The direct DNA extraction procedure of Moré et al. [33] was adapted with modifications as described by Henckel et al. [34]. The cells in slurry samples were lysed on a beadbeater (BIO 101 Fast Prep, Savant Instruments, Farmingdale, NY, USA) for 45 s at a setting of 6.5 m s−1 in the presence of an SDS solution. Total soil community DNA was extracted, washed, pelleted and resuspended in 100 μl of Tris–EDTA buffer (10 mM Tris base, 1 mM EDTA, pH 8). Then, the DNA extracts were further purified by centrifugation (2100×g, 2 min) through spin columns (Bio-Rad, Munich, Germany) filled with acid-washed polyvinylpolypyrrolidone (Sigma-Aldrich, Steinhem, Germany) in 30 mM potassium phosphate buffer (pH 8.0) as described by Berthelet et al. [35]. The purified extracts were clear and colorless. The nucleic acid concentration of these purified extracts, representing total soil community DNA, was determined either spectrophotometrically (GeneQuant, Pharmacia Biotech, Upsala, Sweden) or fluorometrically by using the PicoGreen dsDNA quantitation kit (Molecular Probes Europe BV, Leiden, The Netherlands).

2.5PCR amplification of archaeal SSU rDNA

Archaeal SSU rRNA genes were specifically amplified from total soil community DNA extracts using the primers Ar109f (5′-ACK GCT CAG TAA CAC GT-3′) and Ar912r (5′-CTC CCC CGC CAA TTC CTT TA-3′), modified from Großkopf et al. [10]. For PCR amplification, 20 ng of purified DNA extract was added to a final volume of 100 μl of reaction mixture containing 10 mM Tris–HCl, 1.5 mM MgCl2, 50 μM of each deoxynucleoside triphosphate, 0.3 μM of each archaeal SSU rRNA gene-primer and 2.5 U of AmpliTaq DNA polymerase (PE Applied Biosystems, Weiterstadt, Germany). The reverse primer, Ar912r, was labeled at the 5′ terminus with 6-carboxyfluorescein. The PCR thermal profile included the following steps using a GeneAmp PCR system 9700 (PE Applied Biosystems): an initial denaturation for 5 min at 94°C, then 27 cycles of 1 min denaturation at 94°C, 1 min annealing at 52°C and 1 min extension at 72°C, finished by a 3 min final extension at 72°C. PCR amplicons were analyzed by electrophoresis in 1% (w/v) agarose gels and then purified using the QIAquick PCR Purification Kit (QIAGEN, Hilden, Germany). The DNA concentration of the PCR amplicons was determined spectrophotometrically at 260 nm.

2.6T-RFLP analysis

The PCR amplicons were analyzed by T-RFLP [12,13,23,25]. PCR amplicons (75 ng), 2.5 U of TaqI restriction enzyme (Promega, Mannheim, Germany), 1.0 μl of the appropriate incubation buffer supplied by the manufacturer and 1 μg of bovine serum albumin were made up to a total volume of 10 μl and incubated at 65°C for 2 h. The digested fluorescently-labeled SSU rDNA fragments were size-separated on an automated DNA sequencer (Model 373A, PE Applied Biosystems). The RFLP pattern of the 5′-terminal SSU rDNA fragments of each sample was determined in comparison to that of the internal standard by using GeneScan analysis software (version 2.1, PE Applied Biosystems). This software package estimates the length of T-RFs and integrates the fluorescence emission intensity of individual T-RF peaks. Based on the principle that the relative proportion of the integrated fluorescence of each T-RF corresponds to the proportion of each amplicon in the PCR products, the relative abundance of amplicons was estimated as the ratio between the integrated fluorescence of each of the T-RFs and the total integrated fluorescence of all T-RFs [36]. Thus, the percentage distribution of different ‘ribotypes’ (i.e. T-RFs) within the archaeal community structure in a particular soil sample was determined. The major ribotypes consisted of several phylotypes, which were identified by calculating the theoretical lengths of T-RFs from 267 aligned archaeal 16S rRNA sequences by using the ARB software [37], from various clone libraries of archaeal SSU rDNA retrieved from Italian paddy soil (Table 2). The detailed description of the clone libraries are provided elsewhere [10–14,25].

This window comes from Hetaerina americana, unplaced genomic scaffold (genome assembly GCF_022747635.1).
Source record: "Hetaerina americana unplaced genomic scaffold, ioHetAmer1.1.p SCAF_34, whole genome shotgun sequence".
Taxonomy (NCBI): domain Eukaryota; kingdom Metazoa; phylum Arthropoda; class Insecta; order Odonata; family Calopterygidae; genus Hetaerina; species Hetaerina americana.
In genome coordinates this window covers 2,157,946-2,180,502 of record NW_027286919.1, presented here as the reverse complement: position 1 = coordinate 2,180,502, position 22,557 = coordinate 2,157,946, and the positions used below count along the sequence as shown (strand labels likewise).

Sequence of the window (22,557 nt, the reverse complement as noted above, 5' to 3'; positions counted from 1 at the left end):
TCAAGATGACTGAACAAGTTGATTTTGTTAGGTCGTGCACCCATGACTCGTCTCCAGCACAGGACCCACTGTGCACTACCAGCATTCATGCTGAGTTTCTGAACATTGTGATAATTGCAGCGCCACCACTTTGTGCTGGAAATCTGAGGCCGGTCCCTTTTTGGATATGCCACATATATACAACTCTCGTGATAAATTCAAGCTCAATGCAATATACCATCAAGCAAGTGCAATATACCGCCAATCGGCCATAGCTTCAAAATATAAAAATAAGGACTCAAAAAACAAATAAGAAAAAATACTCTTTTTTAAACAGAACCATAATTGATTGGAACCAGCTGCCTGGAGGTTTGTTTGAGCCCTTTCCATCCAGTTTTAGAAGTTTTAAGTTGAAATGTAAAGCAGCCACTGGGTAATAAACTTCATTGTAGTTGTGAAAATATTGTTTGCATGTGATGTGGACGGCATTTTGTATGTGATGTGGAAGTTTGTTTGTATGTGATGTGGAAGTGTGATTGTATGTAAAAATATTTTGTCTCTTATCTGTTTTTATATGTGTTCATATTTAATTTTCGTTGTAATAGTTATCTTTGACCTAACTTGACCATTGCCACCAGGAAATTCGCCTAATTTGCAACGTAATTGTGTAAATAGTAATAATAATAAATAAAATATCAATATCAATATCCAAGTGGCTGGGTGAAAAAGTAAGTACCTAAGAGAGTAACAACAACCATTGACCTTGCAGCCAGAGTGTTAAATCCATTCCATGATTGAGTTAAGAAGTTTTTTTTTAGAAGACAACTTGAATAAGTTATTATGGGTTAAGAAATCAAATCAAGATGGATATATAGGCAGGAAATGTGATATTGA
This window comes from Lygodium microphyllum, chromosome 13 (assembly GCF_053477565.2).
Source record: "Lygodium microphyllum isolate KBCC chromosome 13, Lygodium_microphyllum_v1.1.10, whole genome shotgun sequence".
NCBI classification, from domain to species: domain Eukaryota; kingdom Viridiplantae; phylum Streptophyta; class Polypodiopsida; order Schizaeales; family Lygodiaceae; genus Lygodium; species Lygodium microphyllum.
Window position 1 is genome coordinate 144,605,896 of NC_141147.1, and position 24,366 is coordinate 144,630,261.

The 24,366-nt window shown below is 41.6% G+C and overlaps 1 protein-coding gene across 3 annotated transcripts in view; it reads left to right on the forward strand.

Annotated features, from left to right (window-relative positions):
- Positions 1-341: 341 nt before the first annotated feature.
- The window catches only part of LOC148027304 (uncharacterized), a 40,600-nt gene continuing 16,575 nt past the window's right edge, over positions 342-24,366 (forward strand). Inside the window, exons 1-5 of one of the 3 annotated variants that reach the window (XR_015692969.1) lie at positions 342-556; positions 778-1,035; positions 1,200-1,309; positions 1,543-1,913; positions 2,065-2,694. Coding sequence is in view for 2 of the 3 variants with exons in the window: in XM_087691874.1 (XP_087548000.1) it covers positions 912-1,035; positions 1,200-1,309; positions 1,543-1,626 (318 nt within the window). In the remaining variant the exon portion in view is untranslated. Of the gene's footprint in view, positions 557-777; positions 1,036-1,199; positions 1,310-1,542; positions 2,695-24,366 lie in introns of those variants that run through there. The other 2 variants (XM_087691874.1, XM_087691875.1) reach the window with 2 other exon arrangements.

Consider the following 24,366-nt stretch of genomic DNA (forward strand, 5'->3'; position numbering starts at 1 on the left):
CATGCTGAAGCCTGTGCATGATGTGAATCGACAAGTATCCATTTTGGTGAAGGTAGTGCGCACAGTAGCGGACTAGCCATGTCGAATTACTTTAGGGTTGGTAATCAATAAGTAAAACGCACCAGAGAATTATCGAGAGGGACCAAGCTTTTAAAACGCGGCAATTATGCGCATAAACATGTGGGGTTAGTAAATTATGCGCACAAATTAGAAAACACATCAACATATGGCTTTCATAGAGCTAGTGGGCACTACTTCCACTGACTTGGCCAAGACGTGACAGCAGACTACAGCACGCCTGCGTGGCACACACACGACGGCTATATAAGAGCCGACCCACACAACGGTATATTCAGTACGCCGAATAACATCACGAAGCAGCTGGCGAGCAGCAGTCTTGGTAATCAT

Table 2.  The major ribotypes and the respective phylotypes detected in Italian rice field soil
Ribotype: length of T-RFPhylotypeNumber of positive clones
80Methanomicrobiaceae9
88Methanobacteriaceae18
182Methanosarcinaceae and rice cluster VI73 and 22
280Methanosaetaceae and rice cluster V34 and 5
375rice cluster III6
389rice cluster I and II55 and 3
820undigested DNA (clones belonging to rice cluster IV and Methanosarcinaceae)12 and 4
The major ribotypes are classified based on the theoretical lengths of T-RFs from the aligned SSU rRNA archaeal sequences of clone libraries and also from the T-RFLP analysis using SSU rDNA clone libraries constructed from DNA retrieved from Italian paddy soil. These clone libraries comprise a total of 267 clones described by [10–14,25]. The degree of conservation in restriction site positions in the SSU rDNA was about 90%[25].

3Results

3.1Ecophysiological function of different soil aggregate sizes

In the anoxically incubated slurries of different-sized aggregates from rice field soils, the production of detectable levels of CH4 (assessed on a exponential scale) began as early as after 1–2 days of incubation (data not shown). The onset of CH4 production only on day 2 of incubation was typical for the fractions with soil aggregates <100 μm. CH4 accumulation on a linear scale showed that during an incubation of 25 days less CH4 was produced if small aggregates (<100 μm) were used compared to other aggregate fractions (Fig. 1A). The CH4 production potential among these aggregate fractions exhibited clear differences after about 10 days incubation and could be grouped into three levels. The highest level of accumulation was apparent in the aggregates of 200–500 and 500–2000 μm size. The lowest level was observed with aggregates of 50–100 and <50 μm size. The other two aggregate size fractions (2000–15 000 and <200 μm) showed intermediate levels of CH4 accumulation.

Figure 1.

Temporal change of production of CH4 and volatile fatty acids in different-sized aggregates from Italian rice soil; (A) CH4 partial pressure; (B) acetate concentration; (C) propionate concentration; (D) caproate concentration; the data are means±S.D. of triplicate measurements. For clarity error bars are not shown for the volatile fatty acids, but typically were in the order of CV=<20%.